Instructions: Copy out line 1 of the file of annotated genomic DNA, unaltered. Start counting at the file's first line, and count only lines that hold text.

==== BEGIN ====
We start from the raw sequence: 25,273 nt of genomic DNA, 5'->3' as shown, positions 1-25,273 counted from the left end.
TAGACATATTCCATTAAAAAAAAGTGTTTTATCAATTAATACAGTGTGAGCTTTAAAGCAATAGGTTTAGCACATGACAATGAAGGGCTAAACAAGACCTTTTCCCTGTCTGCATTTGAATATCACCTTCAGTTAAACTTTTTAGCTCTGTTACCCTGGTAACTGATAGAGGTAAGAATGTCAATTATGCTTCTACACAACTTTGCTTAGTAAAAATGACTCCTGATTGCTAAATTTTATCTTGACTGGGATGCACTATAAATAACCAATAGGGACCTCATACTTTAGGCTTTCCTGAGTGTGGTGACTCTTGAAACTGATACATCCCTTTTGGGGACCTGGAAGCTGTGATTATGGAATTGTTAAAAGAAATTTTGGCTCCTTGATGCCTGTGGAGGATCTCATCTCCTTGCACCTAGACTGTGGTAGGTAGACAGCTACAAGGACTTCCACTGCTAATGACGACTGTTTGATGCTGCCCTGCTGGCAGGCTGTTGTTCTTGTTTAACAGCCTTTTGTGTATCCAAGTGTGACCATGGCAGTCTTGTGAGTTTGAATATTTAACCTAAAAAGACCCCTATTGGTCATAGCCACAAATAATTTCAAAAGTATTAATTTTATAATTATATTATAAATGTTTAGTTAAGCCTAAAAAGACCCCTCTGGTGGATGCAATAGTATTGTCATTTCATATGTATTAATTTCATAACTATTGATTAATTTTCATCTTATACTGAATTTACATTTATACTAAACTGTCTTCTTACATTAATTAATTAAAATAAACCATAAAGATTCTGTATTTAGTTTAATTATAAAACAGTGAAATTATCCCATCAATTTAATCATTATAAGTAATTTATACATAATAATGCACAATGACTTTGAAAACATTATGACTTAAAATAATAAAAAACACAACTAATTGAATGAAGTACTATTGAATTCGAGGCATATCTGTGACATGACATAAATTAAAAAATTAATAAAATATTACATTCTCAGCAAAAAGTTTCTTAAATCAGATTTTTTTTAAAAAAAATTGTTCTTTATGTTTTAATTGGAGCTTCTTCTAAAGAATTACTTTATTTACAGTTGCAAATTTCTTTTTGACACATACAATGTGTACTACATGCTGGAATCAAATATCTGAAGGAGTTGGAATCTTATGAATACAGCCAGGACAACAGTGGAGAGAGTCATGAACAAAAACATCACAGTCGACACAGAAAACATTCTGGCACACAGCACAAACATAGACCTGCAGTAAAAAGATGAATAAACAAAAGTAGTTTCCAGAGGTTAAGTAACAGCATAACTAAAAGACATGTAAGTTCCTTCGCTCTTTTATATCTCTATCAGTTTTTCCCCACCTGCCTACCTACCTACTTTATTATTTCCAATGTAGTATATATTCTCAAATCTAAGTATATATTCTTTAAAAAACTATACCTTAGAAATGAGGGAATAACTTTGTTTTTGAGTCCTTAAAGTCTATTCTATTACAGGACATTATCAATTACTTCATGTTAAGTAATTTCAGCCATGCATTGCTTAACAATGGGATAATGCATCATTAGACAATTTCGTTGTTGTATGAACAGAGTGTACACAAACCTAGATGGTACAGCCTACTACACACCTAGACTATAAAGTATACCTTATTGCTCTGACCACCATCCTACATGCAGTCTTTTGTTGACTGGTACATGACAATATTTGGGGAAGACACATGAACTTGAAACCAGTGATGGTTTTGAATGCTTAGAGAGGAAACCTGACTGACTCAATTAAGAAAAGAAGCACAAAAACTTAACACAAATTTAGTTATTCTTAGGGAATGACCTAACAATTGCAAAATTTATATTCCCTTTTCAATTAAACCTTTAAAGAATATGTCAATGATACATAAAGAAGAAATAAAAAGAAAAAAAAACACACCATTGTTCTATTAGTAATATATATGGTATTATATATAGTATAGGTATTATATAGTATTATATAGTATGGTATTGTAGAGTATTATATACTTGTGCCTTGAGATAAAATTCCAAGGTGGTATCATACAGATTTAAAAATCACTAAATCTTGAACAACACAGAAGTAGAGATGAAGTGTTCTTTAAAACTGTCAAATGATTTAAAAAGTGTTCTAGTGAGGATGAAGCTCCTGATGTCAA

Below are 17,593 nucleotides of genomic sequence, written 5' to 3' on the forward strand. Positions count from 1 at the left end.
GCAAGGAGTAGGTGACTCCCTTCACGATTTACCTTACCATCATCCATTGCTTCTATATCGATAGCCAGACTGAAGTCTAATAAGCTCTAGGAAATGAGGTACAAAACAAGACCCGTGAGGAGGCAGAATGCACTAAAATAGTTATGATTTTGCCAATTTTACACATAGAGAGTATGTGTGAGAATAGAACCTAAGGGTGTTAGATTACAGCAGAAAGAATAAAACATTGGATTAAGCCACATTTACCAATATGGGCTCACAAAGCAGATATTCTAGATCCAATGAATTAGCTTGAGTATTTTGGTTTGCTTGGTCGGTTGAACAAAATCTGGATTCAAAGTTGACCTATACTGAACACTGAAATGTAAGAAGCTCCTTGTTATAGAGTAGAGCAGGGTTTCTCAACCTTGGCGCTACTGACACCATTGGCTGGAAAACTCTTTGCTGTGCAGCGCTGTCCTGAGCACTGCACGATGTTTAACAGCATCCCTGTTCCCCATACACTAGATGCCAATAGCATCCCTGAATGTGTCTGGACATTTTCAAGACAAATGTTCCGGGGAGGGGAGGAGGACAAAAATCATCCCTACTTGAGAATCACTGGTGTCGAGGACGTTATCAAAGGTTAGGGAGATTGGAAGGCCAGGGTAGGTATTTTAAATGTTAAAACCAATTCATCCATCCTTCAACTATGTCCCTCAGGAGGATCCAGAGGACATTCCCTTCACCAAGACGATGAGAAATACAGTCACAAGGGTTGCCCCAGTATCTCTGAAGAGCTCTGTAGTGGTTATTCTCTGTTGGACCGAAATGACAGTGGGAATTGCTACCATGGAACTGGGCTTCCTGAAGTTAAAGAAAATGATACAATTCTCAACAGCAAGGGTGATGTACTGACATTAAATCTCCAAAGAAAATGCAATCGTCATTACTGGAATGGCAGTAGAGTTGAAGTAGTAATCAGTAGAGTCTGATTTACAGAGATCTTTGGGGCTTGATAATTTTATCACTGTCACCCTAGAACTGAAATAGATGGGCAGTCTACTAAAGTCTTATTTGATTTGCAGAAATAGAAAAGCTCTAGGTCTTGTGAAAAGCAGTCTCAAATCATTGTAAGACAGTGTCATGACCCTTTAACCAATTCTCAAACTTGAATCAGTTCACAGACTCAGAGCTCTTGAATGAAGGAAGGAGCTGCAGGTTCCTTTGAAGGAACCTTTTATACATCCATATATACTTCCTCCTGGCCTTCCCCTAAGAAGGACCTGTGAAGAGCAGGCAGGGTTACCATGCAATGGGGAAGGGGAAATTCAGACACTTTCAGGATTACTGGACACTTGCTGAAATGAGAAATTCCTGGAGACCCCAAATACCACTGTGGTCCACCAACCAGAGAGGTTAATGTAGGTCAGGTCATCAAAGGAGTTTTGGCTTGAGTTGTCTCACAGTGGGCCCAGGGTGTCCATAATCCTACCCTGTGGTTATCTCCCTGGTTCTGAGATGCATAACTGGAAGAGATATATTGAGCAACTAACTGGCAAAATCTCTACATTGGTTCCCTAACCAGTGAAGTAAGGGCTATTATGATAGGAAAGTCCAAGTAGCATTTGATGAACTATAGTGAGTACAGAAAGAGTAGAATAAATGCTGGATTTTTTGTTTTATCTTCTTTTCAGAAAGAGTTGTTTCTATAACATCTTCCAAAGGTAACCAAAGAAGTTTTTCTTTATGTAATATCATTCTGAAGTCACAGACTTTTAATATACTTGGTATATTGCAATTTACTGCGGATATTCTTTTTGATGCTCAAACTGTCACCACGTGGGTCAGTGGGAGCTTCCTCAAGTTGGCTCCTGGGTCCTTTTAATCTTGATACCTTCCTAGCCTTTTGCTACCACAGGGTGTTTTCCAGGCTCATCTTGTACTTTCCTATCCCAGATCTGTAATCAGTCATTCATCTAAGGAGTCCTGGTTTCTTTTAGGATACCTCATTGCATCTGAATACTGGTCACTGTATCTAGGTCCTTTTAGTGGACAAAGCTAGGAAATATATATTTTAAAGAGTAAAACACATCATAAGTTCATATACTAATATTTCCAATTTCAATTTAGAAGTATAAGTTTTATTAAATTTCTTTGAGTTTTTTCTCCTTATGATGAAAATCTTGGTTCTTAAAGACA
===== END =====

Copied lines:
We start from the raw sequence: 25,273 nt of genomic DNA, 5'->3' as shown, positions 1-25,273 counted from the left end.